In Colorado, the medical profession is sounding alarm bells over the state of our health care system. The August 2006 issue of Colorado Medicine provides some insight, in a series of articles about how the profession feel about those problems. Perhaps the place to start is with the comments of Micahel J. Pramenko, MD, the President-Elect of the Mesa County Medical Society:
It’s broken. Simply stated, the healthcare system in the United States is broken. For patients, it is often unattainable, impersonal, or devastatingly expensive. For providers, it is dysfunctional and burdensome. For the country, it is increasingly becoming more of an economic handicap.
Private Health Insurance
Dr. Pramenko notes that:
Because of our current system, the insured pay much more to cover the unisured through the process of cost shifting. Some experts estimate that 40% of your insurance premium is to cover the cost of the uninsured. At the same time, the uninsured or underinsured are forced to ignore their health problems or they end up in an emergency room or hospital where costs for care are exponentially more expensive than at a doctor’s office.
Pramenko explains that this is why the profession’s trade association has thrown its weight behind Senate Bill 208, a bill that is the brainchild of Democratic State Representative Anne McGihon and was sponsored by twenty other state legislators to convene a Blue Ribbon Commission to comprehensively reform Colorado’s Health Care system.
The Colorado Medical Society, representing thousands of physicians across the state, voted by a margin of 91 to 9 to support a comprehensive change to Colorado’s health care system. In effect, they have said we are done tinkering — we want real change with real results . . . The Colorado Legislature agrees. They passed Senate Bill 208 this summer. This bill provides a legislative mechanism for studying options and recommendations for comprehensive change at the state level.
The Executive Director of the Colorado Medical Society, Alfred Gilchrist, noted in another article that Medicaid in Colorado is in trouble:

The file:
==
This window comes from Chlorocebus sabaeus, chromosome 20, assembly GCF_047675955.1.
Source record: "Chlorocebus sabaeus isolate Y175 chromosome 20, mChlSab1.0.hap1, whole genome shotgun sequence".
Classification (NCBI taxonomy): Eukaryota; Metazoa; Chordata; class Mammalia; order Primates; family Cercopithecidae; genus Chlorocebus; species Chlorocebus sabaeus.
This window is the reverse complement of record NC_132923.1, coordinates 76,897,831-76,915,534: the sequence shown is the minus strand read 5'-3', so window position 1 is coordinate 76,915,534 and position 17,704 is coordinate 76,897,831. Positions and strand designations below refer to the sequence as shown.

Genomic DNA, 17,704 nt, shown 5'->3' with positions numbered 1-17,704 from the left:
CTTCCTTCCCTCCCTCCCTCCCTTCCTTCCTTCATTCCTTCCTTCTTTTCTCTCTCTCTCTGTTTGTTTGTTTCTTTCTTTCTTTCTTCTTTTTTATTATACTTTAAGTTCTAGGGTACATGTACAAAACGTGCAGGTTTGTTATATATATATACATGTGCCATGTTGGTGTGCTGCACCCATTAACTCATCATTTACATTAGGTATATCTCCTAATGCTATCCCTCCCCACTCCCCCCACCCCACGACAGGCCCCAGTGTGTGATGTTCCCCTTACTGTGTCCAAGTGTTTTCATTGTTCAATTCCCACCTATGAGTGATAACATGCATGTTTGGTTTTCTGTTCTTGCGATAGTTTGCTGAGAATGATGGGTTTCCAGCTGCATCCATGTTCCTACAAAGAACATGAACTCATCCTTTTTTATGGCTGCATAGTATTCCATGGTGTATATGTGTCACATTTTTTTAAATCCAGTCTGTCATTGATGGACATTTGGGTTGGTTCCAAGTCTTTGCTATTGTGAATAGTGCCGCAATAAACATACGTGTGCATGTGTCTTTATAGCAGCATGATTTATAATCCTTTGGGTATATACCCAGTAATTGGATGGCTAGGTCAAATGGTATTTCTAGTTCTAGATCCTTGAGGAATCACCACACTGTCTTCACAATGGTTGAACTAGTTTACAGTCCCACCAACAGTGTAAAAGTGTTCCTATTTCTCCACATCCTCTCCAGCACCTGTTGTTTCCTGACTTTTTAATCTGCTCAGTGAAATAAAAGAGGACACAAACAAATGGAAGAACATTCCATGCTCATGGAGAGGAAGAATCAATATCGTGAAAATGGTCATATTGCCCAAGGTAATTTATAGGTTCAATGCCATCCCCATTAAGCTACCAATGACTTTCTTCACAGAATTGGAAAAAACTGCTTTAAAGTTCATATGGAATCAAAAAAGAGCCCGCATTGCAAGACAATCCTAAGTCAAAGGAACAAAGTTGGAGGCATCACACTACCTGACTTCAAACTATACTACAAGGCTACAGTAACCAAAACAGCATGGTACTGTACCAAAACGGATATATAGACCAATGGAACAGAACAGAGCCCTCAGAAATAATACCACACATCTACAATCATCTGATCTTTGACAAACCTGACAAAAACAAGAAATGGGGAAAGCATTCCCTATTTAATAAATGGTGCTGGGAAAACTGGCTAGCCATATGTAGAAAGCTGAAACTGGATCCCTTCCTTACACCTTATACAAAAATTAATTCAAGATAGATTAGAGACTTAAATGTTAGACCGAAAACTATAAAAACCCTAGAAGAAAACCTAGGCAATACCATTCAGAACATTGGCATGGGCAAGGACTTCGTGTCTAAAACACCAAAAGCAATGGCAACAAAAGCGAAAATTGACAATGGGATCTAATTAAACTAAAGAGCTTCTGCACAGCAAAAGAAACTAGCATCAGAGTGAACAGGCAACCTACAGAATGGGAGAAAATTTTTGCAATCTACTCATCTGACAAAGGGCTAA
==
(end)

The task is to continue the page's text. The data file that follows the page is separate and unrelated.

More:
A recent study at Children’s Hospital in Denver disturbingly found . . . uninsured children and children enrolled in Medicaid are twice as likely as those with private insurance to die after hospitalization. . . . regular preventative care for uninsured children and children enrolled in Medicaid would save Colorado $46 million. . . the number of Colorado pediatricians who are willing to see Medicaid beneficiaries fell from 41.4% in 2000 to 23.9% in 2003, based in part upon the fact that 83% of Colorado pediatricians in 2003 said Medicaid reimbursements did not cover the cost of office visits.
Gilchrist further notes that the 2005 Deficit Reduction Act cut Medicaid by a further $10 billion, and that:
Since 1996 Colorado’s Medicaid case load has grown by 59%. According to the legislative budget office, nearly half a million Coloradans were in Medicaid in FY 2005-2006. This equated to approximately one out of 11 Coloradans: one of out of three births, one out of six children and six out of 10 patients in nursing homes.
Medicare, the primary health care program for senior citizens in the United States, is also in trouble. The magazine juxtaposes an August 8, 2006 quote from Bush Administration Medicare and Medicaid Services Administrator’s testimony before a House subcommittee that:
I think there’s a good chance this will be the year that we’ll really move away from the current formula, adding that the current system is “not sustainable.”
With a rule announced the following day:
The Bush Administration proposed a federal rule that would cut Medicare reimbursement for physician servics by 5.1% for 2007.
It further notes that in Medicare “physician payments will be slashed 37 percent over the next nine years, as practice costs increase 22 percent.”
All this is just a sampling, but the bottom line is that physicians are joining patients in increasingly finding fault with the status quo in health care.
Full disclosure: Andrew Oh-Willeke practices law with Anne McGihon. She is the current chair of the State House Health and Human Services Committee.